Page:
The truth is clear from what Joseph said to his brothers. It was God who sent Him to Egypt. Although it was through the vehicle of slavery and lies from his brothers that resulted in him arriving in Egypt, it was the ultimate plan and design of God. In case it isn’t abundantly clear, when Joseph was reunited with his father after his death, he made another profound statement in Genesis 50:20, “But as for you, ye thought evil against me; but God meant it unto good, to bring to pass, as it is this day, to save much people alive.” The point is absolutely clear! It was not the fallen condition of our sinful world that allowed the hardships of Joseph, but it was ultimately God that allowed it. God cannot be the author of the sin that his brothers committed, and they will give account for their sin, but He did use it for His ultimate purposes to be accomplished for His glory. Like in the case with Job, God was the One who allowed the evil brothers to commit their sin. They intended evil, but God was accomplishing good. He is the Sovereign King who rules over all things.
III. Did God have anything to do with the pain and suffering of Jesus?
As we read the Gospel, we often find ourselves angry at the wicked men who are killing the very Son of God. They brutally murdered Him on an instrument, known to us as a cross, used to execute the most horrific criminals of the day. They pain was horrible and the suffering was great. However, in light of this discussion, where was God the Father through all of this? Did He have anything to do with the suffering of Jesus?
1. Notice the plan of the cross before time.
Revelation 13:8 – And all that dwell upon the earth shall worship him, whose names are not written in the book of life of the Lamb slain from the foundation of the world.
1 Peter 1:20 – Who verily was foreordained before the foundation of the world, but was manifest in these last times for you.
Acts 2:22-24 – Ye men of Israel, hear these words; Jesus of Nazareth, a man approved of God among you by miracles and wonders and signs, which God did by him in the midst of you, as ye yourselves also know: 23 Him, being delivered by the determinate counsel and foreknowledge of God, ye have taken, and by wicked hands have crucified and slain: 24 Whom God hath raised up, having loosed the pains of death: because it was not possible that he should be holden of it.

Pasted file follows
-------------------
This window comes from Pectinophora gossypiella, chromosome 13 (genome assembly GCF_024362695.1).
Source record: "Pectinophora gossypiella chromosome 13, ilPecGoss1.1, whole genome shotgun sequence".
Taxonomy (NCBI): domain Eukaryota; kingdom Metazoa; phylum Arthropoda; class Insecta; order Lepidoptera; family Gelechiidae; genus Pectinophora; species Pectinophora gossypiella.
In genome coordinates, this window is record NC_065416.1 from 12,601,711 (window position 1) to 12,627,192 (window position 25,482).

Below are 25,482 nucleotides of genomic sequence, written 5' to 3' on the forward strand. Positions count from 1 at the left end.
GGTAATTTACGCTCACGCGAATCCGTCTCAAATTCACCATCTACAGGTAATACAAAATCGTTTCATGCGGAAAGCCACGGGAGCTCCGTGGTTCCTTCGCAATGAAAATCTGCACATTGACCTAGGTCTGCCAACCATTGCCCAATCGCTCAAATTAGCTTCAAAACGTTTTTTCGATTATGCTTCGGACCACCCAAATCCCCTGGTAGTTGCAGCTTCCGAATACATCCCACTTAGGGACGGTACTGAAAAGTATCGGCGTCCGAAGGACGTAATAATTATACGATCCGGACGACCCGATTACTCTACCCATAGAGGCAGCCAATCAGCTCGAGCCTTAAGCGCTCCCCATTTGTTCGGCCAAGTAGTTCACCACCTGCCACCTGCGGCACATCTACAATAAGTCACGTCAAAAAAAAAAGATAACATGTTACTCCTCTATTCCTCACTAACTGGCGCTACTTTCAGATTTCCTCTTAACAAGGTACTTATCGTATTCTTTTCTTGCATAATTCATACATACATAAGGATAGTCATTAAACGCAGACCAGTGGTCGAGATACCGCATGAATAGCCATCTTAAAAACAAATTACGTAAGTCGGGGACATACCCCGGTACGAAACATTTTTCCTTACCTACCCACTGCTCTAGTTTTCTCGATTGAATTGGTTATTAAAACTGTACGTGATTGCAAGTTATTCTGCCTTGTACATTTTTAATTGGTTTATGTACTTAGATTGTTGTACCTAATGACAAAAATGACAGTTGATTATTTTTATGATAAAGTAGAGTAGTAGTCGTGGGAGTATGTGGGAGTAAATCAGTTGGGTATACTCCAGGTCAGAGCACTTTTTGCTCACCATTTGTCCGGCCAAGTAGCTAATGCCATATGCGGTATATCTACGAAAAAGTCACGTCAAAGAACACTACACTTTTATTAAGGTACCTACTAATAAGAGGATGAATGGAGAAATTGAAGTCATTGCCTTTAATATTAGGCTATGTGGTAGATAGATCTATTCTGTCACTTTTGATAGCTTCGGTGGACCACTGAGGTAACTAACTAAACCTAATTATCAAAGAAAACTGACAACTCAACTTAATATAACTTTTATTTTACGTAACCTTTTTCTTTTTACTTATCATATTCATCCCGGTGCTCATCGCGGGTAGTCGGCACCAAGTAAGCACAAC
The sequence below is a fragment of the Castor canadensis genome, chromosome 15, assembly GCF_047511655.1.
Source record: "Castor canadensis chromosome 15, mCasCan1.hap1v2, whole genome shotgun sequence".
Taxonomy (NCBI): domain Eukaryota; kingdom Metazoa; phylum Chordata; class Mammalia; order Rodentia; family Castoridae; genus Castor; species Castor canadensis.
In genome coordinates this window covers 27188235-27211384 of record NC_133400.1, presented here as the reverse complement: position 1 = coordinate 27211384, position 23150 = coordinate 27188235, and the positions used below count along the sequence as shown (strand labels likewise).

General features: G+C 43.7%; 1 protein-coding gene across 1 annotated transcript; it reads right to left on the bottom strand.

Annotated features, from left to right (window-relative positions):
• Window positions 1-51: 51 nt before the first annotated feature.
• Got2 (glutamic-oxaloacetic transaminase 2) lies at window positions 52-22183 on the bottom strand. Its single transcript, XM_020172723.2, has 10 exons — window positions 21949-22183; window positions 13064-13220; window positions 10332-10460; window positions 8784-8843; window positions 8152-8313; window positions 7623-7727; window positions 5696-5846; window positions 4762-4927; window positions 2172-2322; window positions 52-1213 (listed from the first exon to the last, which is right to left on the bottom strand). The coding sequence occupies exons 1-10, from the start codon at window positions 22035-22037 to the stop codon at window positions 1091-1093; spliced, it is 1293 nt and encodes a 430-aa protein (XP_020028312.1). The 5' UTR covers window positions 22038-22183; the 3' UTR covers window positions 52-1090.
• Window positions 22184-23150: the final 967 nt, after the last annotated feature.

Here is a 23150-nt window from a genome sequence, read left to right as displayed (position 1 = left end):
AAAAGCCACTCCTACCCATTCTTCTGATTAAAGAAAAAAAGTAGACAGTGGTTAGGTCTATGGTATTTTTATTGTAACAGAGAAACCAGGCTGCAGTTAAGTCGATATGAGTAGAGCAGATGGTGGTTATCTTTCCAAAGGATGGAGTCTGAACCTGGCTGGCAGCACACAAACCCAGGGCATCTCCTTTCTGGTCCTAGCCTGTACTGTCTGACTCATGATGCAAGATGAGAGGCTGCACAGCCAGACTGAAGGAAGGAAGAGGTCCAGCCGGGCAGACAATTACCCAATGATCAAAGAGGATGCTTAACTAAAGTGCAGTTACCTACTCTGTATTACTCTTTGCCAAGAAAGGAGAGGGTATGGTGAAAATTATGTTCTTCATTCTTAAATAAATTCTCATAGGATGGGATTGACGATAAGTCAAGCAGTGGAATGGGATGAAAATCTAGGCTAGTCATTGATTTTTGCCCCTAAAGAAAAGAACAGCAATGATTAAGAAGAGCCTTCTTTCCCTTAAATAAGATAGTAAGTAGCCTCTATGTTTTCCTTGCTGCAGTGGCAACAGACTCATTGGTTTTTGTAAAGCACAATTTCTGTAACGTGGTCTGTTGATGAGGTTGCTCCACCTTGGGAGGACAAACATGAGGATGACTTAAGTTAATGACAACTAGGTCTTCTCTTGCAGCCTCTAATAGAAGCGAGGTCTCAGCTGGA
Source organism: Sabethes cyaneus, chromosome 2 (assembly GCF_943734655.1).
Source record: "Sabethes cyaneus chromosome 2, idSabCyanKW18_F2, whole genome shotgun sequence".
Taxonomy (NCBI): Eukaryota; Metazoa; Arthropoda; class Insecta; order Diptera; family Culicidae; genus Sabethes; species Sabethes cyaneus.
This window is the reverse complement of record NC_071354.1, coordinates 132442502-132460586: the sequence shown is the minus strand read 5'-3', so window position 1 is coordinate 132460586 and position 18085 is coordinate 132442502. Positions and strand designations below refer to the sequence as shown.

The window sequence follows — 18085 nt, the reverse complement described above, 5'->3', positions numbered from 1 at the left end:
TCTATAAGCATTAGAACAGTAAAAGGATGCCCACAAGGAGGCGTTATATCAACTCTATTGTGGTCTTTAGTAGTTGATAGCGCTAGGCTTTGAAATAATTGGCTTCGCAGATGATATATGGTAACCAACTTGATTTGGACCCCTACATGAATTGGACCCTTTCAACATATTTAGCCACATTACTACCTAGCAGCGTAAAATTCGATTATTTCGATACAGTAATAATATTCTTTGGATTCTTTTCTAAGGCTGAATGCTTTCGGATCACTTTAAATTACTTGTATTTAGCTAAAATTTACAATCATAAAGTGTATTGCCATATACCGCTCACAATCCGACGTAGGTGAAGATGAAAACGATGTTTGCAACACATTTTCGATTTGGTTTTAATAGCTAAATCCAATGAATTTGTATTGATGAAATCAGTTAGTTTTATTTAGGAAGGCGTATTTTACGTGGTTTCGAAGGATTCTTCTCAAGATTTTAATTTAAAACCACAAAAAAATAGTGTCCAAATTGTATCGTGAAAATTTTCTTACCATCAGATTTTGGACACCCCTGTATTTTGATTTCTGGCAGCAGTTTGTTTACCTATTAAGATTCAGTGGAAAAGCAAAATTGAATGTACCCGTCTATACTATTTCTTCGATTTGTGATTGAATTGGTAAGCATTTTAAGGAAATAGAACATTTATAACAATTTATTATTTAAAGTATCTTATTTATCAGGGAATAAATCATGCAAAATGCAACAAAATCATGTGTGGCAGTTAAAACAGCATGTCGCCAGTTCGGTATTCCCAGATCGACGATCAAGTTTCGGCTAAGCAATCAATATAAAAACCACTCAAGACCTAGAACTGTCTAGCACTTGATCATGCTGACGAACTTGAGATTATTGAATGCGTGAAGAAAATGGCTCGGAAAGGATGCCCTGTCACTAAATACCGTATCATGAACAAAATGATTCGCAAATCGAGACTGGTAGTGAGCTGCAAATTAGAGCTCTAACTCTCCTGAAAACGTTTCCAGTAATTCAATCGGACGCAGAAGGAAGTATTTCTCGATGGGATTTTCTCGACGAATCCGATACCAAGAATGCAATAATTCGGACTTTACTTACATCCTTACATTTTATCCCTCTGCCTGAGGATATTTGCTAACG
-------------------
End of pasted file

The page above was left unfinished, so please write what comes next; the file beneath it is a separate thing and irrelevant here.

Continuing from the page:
1. Determinate Counsel = Definite plan.
2. Foreknowledge of God = (πρόγνωσις) Prearranged plan of God to bring about His perfect will. It should be noted here that “foreknowledge” in this verse and other places that reference God’s foreknowledge, refers to more than God seeing into the future. If foreknowledge (πρόγνωσις), as used here, refers to God seeing into the future, how would foresight into the future be able to secure a definite plan? Foresight would not secure anything. Therefore, God’s foreknowledge refers to a prearranged and definite plan. That is abundantly clear in this passage.
In these three passages, we see that the brutal and bloody cross of Jesus Christ was actually no accident at all. It is clear that God ordained it before time was created by God. The cross of Christ was not the result of evil. The cross of Christ was not the outplaying of bad choices made by the free will of intelligent human beings. The cross of Christ was the predetermined plan whereby wicked men intended evil, but God intended salvation.
2. Notice the words of Jesus.
Luke 22:42 – Saying, Father, if thou be willing, remove this cup from me: nevertheless not my will, but thine, be done.
John 19:30 – When Jesus therefore had received the vinegar, he said, It is finished: and he bowed his head, and gave up the ghost.
It is clear from these two verses that something more than a betrayal of Judas was being played out in the death of Jesus. The plan referenced by Jesus when He cried out, “It is finished” was not some horrible mistake brought to pass by sin. Rather, it is the predetermined plan of Jesus’ suffering and pain that led to His brutal death. That horrific scene of Calvary’s hill with the blood of Jesus saturating the foot of the cross resulted in the salvation of many (Hebrews 9:24-28).